AVC: Do you always prefer not to rehearse?
RC: Well, I just get very difficult parts. It’s just the energy. You can just block and figure out where the camera is. Because if you try to play around with it, you’re just going to kill yourself. I know people are going to watch it. So many people are interested in it. I know that we delivered a good movie and an interesting story. I can’t wait to see it. I’m like the fan.
AVC: Let’s go back to your very first on-camera role for a second, Maid To Order, with Ally Sheedy.
RC: It was weird. I had one line. I said “Hi, Pam.” I was the boyfriend of the maid who worked with [Ally Sheedy]. I took her to her house for dinner.
AVC: So you didn’t get any deep insight into the Brat Pack lifestyle?
RC: No. [Laughs.] You’re there for one day. You just come in, do your job, and get out. I like doing movies, so it was fun just to get on the set and work.
AVC: You were already steadily employed on The Closer when you first got the call about playing Tuco on Breaking Bad. What appealed to you about the part?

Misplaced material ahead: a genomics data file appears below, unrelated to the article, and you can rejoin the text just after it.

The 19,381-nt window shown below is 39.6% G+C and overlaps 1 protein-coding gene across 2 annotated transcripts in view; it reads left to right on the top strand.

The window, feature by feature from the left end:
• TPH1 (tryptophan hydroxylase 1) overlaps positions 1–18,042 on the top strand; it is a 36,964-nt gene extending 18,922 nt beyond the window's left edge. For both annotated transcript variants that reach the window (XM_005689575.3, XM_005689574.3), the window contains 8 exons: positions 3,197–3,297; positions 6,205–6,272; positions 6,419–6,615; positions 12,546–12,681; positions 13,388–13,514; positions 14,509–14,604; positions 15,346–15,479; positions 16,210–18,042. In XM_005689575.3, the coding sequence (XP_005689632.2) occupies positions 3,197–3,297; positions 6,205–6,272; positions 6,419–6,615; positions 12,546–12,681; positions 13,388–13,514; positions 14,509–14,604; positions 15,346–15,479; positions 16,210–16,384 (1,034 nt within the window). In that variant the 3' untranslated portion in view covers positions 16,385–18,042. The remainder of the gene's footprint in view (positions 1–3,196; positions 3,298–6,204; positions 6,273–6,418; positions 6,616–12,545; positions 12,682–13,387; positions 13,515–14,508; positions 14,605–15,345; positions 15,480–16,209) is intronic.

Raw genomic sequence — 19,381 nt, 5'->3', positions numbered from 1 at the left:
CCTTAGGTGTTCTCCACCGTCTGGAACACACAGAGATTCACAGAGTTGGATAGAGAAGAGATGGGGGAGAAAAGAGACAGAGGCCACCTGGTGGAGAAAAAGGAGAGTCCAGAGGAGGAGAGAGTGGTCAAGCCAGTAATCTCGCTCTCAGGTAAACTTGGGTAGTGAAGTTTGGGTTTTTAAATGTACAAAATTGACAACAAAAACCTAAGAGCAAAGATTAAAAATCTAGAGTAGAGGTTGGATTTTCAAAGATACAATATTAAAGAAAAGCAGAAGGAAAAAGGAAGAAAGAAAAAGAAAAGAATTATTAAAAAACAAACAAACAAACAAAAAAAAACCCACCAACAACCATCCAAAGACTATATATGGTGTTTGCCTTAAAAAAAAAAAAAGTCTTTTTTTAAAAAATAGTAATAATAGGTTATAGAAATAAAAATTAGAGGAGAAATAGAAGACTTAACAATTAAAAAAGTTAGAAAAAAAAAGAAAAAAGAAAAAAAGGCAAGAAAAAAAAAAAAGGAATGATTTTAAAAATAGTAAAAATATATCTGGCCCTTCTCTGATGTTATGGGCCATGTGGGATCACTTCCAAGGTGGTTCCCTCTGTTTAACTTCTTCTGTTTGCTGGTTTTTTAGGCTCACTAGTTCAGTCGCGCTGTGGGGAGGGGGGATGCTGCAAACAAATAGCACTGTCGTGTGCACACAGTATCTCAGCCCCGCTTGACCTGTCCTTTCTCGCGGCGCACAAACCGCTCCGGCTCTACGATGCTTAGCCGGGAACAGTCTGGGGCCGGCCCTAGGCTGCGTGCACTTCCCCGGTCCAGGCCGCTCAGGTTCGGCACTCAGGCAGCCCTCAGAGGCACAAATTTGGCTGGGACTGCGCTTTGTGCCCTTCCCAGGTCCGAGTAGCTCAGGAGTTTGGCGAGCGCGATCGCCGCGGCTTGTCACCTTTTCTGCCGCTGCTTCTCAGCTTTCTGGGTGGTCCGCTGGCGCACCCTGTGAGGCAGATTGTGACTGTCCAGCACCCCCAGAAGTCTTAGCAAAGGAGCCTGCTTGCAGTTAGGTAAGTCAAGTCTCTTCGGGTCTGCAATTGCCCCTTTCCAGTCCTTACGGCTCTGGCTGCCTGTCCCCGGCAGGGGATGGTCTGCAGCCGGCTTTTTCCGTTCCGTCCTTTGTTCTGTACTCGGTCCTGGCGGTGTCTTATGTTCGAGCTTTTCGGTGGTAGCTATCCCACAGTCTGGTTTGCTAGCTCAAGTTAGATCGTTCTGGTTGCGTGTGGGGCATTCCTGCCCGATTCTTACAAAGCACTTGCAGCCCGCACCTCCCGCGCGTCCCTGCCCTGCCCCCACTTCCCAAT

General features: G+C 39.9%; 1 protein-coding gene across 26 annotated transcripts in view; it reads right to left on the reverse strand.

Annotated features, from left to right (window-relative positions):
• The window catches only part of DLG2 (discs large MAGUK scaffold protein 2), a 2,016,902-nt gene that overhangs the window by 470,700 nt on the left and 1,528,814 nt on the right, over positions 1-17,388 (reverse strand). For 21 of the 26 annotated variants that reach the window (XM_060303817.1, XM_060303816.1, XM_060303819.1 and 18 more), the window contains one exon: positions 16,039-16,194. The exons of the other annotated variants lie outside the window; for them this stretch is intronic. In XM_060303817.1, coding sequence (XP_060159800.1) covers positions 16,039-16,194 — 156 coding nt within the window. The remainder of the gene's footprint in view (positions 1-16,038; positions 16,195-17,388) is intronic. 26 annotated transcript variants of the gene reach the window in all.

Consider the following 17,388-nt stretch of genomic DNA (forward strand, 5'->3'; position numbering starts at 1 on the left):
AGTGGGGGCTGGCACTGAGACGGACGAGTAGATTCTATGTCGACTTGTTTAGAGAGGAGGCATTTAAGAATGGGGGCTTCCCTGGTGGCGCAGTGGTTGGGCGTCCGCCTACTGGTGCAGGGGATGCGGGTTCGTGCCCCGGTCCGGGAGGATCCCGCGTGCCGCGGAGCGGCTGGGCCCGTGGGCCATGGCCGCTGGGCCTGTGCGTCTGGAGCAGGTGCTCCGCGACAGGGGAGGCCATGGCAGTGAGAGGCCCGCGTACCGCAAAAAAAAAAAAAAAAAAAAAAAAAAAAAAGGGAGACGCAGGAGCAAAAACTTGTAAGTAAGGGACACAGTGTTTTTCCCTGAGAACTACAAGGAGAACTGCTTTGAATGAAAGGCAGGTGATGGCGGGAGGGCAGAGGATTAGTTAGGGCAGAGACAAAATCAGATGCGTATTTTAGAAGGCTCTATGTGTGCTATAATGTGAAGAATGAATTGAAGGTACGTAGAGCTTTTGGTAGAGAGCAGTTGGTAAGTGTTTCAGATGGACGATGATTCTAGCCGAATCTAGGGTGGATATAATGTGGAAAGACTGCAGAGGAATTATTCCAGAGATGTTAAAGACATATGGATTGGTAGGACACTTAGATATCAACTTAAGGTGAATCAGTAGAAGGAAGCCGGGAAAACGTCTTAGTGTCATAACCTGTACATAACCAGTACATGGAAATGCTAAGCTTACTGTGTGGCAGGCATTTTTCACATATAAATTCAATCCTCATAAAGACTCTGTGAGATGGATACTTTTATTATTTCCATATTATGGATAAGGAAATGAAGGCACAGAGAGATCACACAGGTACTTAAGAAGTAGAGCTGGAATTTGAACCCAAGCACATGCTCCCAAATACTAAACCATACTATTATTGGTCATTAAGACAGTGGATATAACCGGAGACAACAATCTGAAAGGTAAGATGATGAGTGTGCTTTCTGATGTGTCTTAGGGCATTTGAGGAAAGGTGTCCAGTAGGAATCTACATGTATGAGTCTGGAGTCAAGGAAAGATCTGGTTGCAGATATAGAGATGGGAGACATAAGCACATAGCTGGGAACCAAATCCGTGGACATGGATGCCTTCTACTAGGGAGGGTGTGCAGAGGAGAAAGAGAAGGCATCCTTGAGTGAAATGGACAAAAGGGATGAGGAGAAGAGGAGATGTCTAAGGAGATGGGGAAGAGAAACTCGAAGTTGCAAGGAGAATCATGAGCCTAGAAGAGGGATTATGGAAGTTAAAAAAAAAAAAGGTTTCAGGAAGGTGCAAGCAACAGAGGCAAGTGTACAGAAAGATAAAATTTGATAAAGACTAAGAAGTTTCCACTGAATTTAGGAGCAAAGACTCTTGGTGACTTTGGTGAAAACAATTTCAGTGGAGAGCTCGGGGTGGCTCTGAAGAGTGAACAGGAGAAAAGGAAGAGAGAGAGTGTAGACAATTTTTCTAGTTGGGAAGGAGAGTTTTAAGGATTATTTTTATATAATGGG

RC: The challenge. It was a difficult part to cast. Sharon Bialy, the partner of my friend Rick Pagano, who is a huge casting director in Hollywood, was casting the show. They couldn’t find anyone who could do it. Rick said, “Oh, I know who could do it.” I actually turned it down two or three times before I ended up taking it.
AVC: Really? Why?
RC: Because I was shooting The Closer at the time and I knew it was going to be difficult to do both projects at the same time.
AVC: Was there a lot of overlap in the production schedules?
RC: Oh yeah, definitely. The only way I could do Breaking Bad was if I shot it on the weekend. So I shot The Closer during the week, then I’d fly to Albuquerque on Friday night, and shoot all of my scenes on Saturday and Sunday. Then I’d fly back to L.A. and do The Closer during the week. So I was shooting seven days a week with no rest and working on two different things. It was crazy.
AVC: And the two characters couldn’t be more different.
RC: No! It wears you out. When you’re shooting you’re doing 12 or 14 hours a day. Then you have to find the time to review stuff for the next day. Then you’re back on it like a hamster on a wheel.
AVC: When you got the script for Breaking Bad, you see who the character is and the lines that are written for him. But the success or failure of the character really rests with you, as it’s ultimately your job to give him his quirks and personality.
RC: Well, you have to translate what’s written. If you look at it, it’s basically just like a blueprint, an outline. You have to really bring life to it. Acting is such a hard job. And there’s a lot of bad people doing it. Everybody thinks they can do it.